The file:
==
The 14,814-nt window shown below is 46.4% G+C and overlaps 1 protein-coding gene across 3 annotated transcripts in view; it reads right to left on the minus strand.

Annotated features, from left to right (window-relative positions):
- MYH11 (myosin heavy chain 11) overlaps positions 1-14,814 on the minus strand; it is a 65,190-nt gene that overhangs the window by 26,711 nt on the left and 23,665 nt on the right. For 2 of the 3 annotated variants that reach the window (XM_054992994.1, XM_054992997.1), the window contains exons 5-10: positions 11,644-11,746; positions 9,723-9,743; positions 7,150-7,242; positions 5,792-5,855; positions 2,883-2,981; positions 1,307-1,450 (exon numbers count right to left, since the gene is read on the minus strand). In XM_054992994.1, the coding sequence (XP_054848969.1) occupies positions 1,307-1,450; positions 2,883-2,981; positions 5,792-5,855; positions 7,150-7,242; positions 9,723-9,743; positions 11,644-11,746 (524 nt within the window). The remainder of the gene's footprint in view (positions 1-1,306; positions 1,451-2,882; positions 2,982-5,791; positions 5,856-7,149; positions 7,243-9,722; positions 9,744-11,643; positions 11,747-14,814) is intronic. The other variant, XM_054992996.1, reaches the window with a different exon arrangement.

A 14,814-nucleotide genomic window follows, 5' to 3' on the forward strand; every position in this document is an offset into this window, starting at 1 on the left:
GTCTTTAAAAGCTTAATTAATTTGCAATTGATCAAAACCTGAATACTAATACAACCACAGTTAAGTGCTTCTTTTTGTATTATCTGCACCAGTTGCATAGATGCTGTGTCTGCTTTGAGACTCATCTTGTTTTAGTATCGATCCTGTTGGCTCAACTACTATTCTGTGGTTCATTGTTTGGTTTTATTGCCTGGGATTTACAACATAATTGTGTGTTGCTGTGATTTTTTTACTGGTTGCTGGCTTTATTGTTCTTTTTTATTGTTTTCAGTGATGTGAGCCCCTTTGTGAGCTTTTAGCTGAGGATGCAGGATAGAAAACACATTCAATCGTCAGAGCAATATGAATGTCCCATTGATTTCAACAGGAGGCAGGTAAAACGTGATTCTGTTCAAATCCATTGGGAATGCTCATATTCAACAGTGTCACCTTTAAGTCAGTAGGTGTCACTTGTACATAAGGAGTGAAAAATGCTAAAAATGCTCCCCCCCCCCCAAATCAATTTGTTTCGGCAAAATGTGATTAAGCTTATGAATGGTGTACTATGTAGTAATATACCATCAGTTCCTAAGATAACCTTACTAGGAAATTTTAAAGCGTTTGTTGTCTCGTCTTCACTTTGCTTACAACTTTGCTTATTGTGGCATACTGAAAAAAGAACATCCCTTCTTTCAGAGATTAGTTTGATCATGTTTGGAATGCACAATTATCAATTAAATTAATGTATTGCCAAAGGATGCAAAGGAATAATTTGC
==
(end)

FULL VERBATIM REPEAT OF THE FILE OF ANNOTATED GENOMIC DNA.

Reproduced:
The 14,814-nt window shown below is 46.4% G+C and overlaps 1 protein-coding gene across 3 annotated transcripts in view; it reads right to left on the minus strand.

Annotated features, from left to right (window-relative positions):
- MYH11 (myosin heavy chain 11) overlaps positions 1-14,814 on the minus strand; it is a 65,190-nt gene that overhangs the window by 26,711 nt on the left and 23,665 nt on the right. For 2 of the 3 annotated variants that reach the window (XM_054992994.1, XM_054992997.1), the window contains exons 5-10: positions 11,644-11,746; positions 9,723-9,743; positions 7,150-7,242; positions 5,792-5,855; positions 2,883-2,981; positions 1,307-1,450 (exon numbers count right to left, since the gene is read on the minus strand). In XM_054992994.1, the coding sequence (XP_054848969.1) occupies positions 1,307-1,450; positions 2,883-2,981; positions 5,792-5,855; positions 7,150-7,242; positions 9,723-9,743; positions 11,644-11,746 (524 nt within the window). The remainder of the gene's footprint in view (positions 1-1,306; positions 1,451-2,882; positions 2,982-5,791; positions 5,856-7,149; positions 7,243-9,722; positions 9,744-11,643; positions 11,747-14,814) is intronic. The other variant, XM_054992996.1, reaches the window with a different exon arrangement.

A 14,814-nucleotide genomic window follows, 5' to 3' on the forward strand; every position in this document is an offset into this window, starting at 1 on the left:
GTCTTTAAAAGCTTAATTAATTTGCAATTGATCAAAACCTGAATACTAATACAACCACAGTTAAGTGCTTCTTTTTGTATTATCTGCACCAGTTGCATAGATGCTGTGTCTGCTTTGAGACTCATCTTGTTTTAGTATCGATCCTGTTGGCTCAACTACTATTCTGTGGTTCATTGTTTGGTTTTATTGCCTGGGATTTACAACATAATTGTGTGTTGCTGTGATTTTTTTACTGGTTGCTGGCTTTATTGTTCTTTTTTATTGTTTTCAGTGATGTGAGCCCCTTTGTGAGCTTTTAGCTGAGGATGCAGGATAGAAAACACATTCAATCGTCAGAGCAATATGAATGTCCCATTGATTTCAACAGGAGGCAGGTAAAACGTGATTCTGTTCAAATCCATTGGGAATGCTCATATTCAACAGTGTCACCTTTAAGTCAGTAGGTGTCACTTGTACATAAGGAGTGAAAAATGCTAAAAATGCTCCCCCCCCCCCAAATCAATTTGTTTCGGCAAAATGTGATTAAGCTTATGAATGGTGTACTATGTAGTAATATACCATCAGTTCCTAAGATAACCTTACTAGGAAATTTTAAAGCGTTTGTTGTCTCGTCTTCACTTTGCTTACAACTTTGCTTATTGTGGCATACTGAAAAAAGAACATCCCTTCTTTCAGAGATTAGTTTGATCATGTTTGGAATGCACAATTATCAATTAAATTAATGTATTGCCAAAGGATGCAAAGGAATAATTTGC